I really do hope that Misty Holley’s family is grieving because the Mitsubishi Lancer decided to give up without warning and not because of something that was 100% preventable.

What do you think? Should the driver be held liable? Leave your comments below!

3 thoughts on “A Houston woman is dead because the Uber she was in broke down. Should the driver be held liable?
  1. Breakdown can happen at anytime and with any vehicle with that being said Uber and Lyft should pay drivers fairly so they can afford to make necessary repairs that’s needed. Passenger should understand that those cheap fares they pay compared to what a taxi charges may result in riding in a unsafe vehicle . The blame should rest solely on Uber and Lyft for the low pay they pay drivers. I hope a driver wouldn’t drive people around knowing that their vehicle may break down.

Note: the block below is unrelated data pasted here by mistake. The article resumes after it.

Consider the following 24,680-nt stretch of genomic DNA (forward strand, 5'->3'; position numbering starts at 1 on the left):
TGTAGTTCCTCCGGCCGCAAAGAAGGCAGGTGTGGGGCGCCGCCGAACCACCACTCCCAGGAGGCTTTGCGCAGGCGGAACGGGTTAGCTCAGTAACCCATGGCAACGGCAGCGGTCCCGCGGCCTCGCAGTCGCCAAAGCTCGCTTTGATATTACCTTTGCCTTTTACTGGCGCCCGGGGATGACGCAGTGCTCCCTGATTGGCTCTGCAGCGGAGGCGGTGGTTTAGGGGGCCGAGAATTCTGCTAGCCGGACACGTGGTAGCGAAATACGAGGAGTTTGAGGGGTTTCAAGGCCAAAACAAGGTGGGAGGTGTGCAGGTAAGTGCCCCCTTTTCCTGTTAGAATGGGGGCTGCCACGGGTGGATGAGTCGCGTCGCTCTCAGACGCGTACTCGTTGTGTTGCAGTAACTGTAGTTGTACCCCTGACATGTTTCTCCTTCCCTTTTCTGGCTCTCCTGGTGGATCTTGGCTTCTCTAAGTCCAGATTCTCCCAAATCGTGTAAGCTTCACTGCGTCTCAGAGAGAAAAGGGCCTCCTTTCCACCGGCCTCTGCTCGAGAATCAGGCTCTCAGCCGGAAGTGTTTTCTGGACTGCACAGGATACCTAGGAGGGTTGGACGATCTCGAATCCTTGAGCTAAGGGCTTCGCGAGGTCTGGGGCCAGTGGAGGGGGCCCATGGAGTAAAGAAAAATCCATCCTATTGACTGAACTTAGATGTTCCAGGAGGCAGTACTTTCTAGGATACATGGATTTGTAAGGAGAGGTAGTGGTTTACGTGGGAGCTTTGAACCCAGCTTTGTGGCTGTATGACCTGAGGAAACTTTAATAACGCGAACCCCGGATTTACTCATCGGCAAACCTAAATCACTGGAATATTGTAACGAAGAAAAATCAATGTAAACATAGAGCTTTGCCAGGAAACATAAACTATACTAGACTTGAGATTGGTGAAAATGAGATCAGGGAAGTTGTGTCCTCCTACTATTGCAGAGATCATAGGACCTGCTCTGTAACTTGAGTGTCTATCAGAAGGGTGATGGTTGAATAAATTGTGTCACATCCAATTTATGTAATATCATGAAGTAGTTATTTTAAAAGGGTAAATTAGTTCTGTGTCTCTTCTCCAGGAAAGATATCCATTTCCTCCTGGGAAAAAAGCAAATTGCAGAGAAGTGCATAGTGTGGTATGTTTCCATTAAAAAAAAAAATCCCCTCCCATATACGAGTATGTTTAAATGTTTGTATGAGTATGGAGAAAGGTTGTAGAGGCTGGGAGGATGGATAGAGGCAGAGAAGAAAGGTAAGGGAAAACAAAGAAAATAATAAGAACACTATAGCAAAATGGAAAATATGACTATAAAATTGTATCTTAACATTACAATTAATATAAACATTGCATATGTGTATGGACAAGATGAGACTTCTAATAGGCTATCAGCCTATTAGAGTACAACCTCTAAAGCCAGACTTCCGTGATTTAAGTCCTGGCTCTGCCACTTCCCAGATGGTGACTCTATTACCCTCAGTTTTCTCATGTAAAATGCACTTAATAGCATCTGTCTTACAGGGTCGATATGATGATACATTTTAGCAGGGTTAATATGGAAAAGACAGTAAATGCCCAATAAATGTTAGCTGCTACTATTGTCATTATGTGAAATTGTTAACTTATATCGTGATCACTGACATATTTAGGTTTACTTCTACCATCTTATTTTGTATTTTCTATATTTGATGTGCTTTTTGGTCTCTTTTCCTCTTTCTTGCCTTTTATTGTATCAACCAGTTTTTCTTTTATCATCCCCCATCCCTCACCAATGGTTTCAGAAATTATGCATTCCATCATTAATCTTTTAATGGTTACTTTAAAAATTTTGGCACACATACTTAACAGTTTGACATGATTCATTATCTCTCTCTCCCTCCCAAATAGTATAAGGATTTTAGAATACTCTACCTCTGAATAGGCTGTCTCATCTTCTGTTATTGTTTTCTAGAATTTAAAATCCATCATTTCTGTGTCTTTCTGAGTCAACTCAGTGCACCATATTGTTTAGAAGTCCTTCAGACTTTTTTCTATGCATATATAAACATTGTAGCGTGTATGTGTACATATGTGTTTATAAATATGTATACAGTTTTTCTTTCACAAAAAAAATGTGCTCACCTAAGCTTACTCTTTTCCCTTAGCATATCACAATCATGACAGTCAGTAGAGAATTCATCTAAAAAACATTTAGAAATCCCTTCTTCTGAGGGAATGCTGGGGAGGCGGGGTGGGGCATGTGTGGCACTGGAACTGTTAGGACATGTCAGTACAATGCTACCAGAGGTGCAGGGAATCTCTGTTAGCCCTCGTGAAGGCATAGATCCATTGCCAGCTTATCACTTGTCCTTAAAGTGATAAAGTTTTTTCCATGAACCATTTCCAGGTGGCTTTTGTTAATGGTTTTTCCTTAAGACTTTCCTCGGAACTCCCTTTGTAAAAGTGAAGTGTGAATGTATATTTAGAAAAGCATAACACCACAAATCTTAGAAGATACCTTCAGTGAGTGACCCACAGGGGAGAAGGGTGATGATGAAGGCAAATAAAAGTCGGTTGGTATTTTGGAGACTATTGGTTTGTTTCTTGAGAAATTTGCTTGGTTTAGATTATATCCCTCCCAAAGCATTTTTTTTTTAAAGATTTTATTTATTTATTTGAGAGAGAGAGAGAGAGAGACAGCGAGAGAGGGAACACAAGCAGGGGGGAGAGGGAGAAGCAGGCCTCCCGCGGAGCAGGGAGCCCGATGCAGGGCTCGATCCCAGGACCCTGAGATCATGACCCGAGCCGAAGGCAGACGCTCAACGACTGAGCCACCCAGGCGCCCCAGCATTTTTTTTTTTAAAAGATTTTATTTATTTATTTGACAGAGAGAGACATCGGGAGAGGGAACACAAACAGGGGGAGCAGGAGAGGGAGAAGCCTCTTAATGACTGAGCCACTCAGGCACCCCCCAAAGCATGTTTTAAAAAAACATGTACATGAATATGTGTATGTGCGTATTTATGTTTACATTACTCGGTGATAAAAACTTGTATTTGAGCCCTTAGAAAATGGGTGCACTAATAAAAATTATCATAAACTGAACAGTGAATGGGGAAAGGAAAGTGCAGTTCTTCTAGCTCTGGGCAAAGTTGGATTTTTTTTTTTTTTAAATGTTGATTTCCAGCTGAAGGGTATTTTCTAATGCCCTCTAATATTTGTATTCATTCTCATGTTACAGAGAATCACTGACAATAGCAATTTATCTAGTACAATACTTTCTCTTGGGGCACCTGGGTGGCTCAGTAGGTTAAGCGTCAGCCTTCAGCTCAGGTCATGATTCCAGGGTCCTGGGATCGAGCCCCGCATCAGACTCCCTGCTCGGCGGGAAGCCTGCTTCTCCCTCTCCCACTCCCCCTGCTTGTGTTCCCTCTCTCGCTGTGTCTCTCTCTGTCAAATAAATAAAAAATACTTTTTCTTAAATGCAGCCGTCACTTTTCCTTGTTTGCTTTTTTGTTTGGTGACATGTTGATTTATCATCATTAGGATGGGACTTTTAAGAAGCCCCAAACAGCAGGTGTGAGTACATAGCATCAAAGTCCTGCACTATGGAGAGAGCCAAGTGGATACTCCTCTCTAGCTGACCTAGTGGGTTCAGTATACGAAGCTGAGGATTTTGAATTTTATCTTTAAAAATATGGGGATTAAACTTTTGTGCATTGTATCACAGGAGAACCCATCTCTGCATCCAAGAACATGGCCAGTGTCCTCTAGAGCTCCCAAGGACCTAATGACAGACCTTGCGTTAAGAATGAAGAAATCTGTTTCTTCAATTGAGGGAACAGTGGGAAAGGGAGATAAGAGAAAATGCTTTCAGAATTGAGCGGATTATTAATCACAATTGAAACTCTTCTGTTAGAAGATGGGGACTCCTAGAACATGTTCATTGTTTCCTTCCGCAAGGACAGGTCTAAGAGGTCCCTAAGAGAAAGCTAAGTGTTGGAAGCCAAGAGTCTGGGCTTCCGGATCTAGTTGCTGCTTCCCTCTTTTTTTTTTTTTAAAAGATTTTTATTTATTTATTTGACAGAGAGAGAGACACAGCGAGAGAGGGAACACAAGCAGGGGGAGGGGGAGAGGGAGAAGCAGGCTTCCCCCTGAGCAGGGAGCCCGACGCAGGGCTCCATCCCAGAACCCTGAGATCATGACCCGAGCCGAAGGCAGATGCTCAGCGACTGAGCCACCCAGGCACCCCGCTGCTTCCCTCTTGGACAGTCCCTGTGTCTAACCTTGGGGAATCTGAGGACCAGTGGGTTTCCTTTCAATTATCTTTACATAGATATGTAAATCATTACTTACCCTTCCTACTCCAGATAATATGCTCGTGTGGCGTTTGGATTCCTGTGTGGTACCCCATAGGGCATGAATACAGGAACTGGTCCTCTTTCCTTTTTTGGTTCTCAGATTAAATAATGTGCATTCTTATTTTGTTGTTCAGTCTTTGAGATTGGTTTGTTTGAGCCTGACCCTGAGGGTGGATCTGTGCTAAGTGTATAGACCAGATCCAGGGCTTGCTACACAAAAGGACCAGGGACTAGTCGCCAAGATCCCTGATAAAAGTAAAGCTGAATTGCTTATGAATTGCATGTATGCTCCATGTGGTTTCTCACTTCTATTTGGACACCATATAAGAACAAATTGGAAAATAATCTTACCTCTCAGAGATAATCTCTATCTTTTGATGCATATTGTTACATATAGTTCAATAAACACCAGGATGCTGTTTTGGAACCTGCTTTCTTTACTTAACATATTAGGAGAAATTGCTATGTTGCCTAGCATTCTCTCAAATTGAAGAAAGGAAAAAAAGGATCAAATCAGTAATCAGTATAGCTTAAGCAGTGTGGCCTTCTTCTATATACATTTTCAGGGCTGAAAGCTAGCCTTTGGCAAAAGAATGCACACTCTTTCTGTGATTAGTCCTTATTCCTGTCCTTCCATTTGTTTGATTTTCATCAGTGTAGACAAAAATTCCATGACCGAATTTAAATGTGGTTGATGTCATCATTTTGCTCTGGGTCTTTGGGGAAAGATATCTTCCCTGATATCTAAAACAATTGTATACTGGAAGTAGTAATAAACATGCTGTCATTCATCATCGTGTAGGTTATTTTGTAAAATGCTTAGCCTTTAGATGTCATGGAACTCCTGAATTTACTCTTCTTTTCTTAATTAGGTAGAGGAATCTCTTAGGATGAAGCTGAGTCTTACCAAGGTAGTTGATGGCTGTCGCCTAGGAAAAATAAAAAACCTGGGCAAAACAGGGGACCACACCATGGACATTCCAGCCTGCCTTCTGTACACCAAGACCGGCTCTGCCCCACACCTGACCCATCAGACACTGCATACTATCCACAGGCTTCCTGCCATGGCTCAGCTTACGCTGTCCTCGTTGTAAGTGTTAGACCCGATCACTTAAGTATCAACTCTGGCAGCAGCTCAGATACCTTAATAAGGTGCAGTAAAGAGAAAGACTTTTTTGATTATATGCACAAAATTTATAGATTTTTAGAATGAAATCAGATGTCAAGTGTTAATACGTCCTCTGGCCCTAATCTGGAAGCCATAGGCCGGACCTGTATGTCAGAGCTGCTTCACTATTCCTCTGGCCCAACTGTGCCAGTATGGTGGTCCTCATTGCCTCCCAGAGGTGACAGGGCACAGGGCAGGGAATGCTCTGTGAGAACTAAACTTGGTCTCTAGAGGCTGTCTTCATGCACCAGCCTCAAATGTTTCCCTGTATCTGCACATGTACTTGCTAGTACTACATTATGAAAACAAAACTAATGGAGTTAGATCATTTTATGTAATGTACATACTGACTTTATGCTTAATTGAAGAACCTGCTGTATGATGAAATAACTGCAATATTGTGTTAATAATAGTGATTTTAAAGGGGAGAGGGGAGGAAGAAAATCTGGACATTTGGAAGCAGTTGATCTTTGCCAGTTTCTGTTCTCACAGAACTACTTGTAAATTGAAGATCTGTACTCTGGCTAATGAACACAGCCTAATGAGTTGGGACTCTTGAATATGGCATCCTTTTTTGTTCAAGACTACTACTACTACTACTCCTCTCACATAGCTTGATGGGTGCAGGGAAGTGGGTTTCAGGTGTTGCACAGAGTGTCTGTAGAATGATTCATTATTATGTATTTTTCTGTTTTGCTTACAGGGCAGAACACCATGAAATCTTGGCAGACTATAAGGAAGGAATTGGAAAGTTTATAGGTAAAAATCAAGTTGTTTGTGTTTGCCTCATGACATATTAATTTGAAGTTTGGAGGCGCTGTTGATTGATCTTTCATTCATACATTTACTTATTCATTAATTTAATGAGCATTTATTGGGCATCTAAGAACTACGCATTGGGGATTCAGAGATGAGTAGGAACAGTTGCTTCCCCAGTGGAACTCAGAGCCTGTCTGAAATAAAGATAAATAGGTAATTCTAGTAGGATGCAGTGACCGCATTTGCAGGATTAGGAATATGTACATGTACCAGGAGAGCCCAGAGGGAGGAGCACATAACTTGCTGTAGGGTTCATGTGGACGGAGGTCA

2. This is a very hard question. Uber and Lyft provide roadside assistance. I know Uber doesn’t allow Vehicles under a certain year . Lyft has no restrictions. I’ve seen Lyft vehicles dented smashed up and are still driving for Lyft.
    I think both rides shares need once a year inspections.
    I know I had an accident my car was out for a month cause Uber had to inspect it before I got back out on the road.
    One thing I learned you never stop on the freeway. If you can get off. Only plus off in a safe area.
    I hadn’t heard this . I am so sorry for Misty Holly family. It breaks my heart to die in such a tragic way.

    1. Uber and Lyft have rewards programs that are set up after you do x amount of rides within a certain timeframe, which I believe does include roadside assistance. They do not cover the cost of repairs though. It is up to the driver to maintain their vehicle since we are 1099’s – Independent Contractors.

      As for damaged vehicles – Both Uber and Lyft have policies in place that do not allow for cosmetic damage. Most cosmetic stuff won’t cause a car to break down, but the policies are there. Do they care? No. I have posted quite a few to Uber and Lyft in the past. I don’t think they ever took steps to remove them.